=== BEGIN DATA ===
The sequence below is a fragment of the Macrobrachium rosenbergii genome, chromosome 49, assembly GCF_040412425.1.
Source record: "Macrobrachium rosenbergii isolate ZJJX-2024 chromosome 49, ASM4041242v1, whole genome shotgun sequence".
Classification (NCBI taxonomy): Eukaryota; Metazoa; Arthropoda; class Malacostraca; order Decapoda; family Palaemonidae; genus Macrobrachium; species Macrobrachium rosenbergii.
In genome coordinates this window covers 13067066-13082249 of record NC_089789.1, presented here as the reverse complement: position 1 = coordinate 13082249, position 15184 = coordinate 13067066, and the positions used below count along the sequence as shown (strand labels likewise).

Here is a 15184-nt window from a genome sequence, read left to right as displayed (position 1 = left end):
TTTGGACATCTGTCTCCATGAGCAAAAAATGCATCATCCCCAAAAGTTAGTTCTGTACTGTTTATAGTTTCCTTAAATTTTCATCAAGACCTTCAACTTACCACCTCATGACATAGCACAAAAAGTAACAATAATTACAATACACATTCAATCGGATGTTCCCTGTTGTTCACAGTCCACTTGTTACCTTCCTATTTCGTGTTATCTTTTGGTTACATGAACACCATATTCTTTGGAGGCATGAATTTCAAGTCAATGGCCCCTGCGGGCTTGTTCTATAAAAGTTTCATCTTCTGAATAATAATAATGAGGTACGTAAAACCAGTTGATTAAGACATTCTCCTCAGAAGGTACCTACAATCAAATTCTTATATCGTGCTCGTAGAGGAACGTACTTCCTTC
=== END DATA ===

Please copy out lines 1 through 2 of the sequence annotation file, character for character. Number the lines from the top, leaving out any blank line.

The sequence below is a fragment of the Macrobrachium rosenbergii genome, chromosome 49, assembly GCF_040412425.1.
Source record: "Macrobrachium rosenbergii isolate ZJJX-2024 chromosome 49, ASM4041242v1, whole genome shotgun sequence".